Pontiff says humans are turning planet into ‘wasteland full of debris, desolation and filth’ in call for urgent action on climate change
Josephine McKenna in Rome Guardian/UK 1 September 2016
Pope Francis has called for urgent action to stop climate change and proposed that caring for the environment be added to traditional Christian works of mercy such as feeding the hungry and visiting the sick. In a message to mark the Catholic Church’s World Day of Prayer for the Care of Creation that he launched last year, Francis said the worst impact of global warming was being felt by those who were least responsible for it – refugees and the poor.
The pontiff used the occasion to revive many of the powerful issues he highlighted a year ago in his provocative encyclical on the environment, Laudato si’, and his latest message seems certain to rankle conservatives. Francis described man’s destruction of the environment as a sin and accused mankind of turning the planet into a “polluted wasteland full of debris, desolation and filth”.
“Global warming continues,” the pope said. “2015 was the warmest year on record, and 2016 will likely be warmer still. This is leading to ever more severe droughts, floods, fires and extreme weather events. Climate change is also contributing to the heart-rending refugee crisis. The world’s poor, though least responsible for climate change, are most vulnerable and already suffering its impact. ”
The pope said the faithful should use the Holy Year of Mercy throughout 2016 to ask forgiveness for sins committed against the environment and our “selfish” system motivated by “profit at any price”. He called for care for the environment to be added to the seven spiritual works of mercy outlined in the Gospel that the faithful are asked to perform throughout the pope’s year of mercy in 2016.
“We must not be indifferent or resigned to the loss of biodiversity and the destruction of ecosystems, often caused by our irresponsible and selfish behaviour,” he said. “Because of us, thousands of species will no longer give glory to God by their very existence … We have no such right.”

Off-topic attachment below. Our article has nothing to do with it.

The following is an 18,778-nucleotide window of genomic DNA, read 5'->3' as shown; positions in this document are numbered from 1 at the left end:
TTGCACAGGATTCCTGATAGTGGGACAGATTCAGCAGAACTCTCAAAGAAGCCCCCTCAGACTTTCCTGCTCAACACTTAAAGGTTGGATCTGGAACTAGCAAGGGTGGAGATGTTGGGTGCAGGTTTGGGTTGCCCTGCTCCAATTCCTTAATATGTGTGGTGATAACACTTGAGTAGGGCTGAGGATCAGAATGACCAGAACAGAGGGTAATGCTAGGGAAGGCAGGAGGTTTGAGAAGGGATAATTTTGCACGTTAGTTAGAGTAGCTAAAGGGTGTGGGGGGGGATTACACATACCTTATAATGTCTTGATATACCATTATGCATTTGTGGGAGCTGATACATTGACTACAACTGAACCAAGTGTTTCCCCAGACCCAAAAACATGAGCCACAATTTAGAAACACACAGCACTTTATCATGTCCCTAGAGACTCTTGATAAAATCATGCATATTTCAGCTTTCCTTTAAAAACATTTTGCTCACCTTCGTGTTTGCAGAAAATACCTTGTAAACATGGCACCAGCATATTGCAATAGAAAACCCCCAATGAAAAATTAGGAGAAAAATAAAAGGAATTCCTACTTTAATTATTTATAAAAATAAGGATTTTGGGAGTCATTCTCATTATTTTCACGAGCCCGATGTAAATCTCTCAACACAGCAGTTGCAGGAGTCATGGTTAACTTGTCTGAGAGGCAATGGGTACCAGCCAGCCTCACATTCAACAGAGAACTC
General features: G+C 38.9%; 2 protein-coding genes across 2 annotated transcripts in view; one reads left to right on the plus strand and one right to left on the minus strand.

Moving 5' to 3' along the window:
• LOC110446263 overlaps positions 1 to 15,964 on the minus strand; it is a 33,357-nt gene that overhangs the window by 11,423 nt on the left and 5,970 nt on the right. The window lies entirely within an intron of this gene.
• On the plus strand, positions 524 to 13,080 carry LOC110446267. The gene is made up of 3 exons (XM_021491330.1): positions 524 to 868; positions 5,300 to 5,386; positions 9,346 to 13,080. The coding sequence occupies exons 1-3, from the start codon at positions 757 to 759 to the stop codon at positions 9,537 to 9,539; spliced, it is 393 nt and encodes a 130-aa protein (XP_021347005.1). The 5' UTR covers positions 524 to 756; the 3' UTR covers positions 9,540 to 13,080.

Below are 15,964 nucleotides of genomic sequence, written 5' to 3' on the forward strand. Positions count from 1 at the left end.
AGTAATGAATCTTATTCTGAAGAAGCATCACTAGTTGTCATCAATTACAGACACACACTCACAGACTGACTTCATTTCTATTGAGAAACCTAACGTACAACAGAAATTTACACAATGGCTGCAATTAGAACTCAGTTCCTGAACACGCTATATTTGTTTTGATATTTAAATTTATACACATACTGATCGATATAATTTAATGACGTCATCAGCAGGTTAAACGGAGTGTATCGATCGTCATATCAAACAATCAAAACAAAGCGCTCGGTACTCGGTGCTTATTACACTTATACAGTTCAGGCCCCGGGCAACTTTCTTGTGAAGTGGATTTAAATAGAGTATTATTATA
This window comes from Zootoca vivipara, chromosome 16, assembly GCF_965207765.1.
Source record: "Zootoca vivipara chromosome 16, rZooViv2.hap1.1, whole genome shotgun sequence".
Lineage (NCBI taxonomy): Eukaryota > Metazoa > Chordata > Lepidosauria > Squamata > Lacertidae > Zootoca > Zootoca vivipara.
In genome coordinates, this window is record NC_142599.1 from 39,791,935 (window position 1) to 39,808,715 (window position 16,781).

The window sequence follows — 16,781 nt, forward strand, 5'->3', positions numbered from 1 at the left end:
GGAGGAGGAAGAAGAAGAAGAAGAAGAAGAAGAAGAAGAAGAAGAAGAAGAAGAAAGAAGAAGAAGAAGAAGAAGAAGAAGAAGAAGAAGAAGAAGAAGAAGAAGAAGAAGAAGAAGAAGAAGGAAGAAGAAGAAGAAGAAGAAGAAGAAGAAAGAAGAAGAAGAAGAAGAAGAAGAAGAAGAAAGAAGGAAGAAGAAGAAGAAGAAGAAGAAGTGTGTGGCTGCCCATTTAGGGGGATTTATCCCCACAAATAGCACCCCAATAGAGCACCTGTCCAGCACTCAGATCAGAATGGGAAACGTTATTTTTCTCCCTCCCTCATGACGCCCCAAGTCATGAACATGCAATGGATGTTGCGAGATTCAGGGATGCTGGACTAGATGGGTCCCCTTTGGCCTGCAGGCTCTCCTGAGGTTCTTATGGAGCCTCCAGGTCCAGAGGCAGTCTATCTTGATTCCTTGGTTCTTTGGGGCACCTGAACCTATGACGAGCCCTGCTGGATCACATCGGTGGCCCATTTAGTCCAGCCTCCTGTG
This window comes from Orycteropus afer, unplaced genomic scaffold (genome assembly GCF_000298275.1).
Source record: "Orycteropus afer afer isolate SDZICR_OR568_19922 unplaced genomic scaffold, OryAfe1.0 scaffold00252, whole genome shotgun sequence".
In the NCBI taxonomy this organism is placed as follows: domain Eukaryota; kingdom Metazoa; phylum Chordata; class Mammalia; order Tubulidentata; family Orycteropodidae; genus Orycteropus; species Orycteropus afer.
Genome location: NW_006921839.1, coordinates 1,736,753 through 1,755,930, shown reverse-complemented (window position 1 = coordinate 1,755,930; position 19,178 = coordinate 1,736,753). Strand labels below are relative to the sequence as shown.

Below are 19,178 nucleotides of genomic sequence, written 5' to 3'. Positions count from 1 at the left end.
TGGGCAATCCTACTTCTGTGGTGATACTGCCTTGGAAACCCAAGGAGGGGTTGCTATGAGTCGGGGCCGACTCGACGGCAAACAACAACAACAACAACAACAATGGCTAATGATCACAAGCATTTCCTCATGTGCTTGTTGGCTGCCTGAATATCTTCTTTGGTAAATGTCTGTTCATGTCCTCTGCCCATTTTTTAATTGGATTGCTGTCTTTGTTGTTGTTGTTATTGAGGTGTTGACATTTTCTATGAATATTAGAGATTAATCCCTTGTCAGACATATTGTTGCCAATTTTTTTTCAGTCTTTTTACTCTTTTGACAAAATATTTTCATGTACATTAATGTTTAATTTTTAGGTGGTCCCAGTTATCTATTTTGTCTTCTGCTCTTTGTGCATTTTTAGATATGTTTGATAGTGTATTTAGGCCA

The pope asked people to reflect on a society that lacked concern for social exclusion or the destruction of nature. He called for consumers to modify their modern lifestyle by reducing waste, planting trees, separating rubbish and making more use of car pooling.
“The resolve to live differently should affect our various contributions to shaping the culture and society in which we live,” he said. Francis urged political and business leaders to stop thinking of short-term gains and work for the common good while taking steps to resolve the “ecological debt” between the global north and south. “Repaying it would require treating the environments of poorer nations with care and providing the financial resources and technical assistance needed to help them deal with climate change and promote sustainable development,” he said.
Cardinal Peter Turkson, president of the Vatican’s council for peace and justice, said: “The first step is to humbly acknowledge the harm we are doing to the Earth through pollution, the scandalous destruction of ecosystems and loss of biodiversity, and the spectre of climate change. And to realise that when we hurt the Earth, we also hurt the poor.”
The Ghanaian cardinal, who helped draft the original encyclical, has just been appointed to head a new Vatican dicastery that will be responsible for the environment, migration, justice and healthcare. He told a Vatican media conference it was possible to create change and arrest environmental destruction. “We should not think that our efforts – even our small gestures – don’t matter,” he said. “Virtue, including ecological virtue, can be infectious.”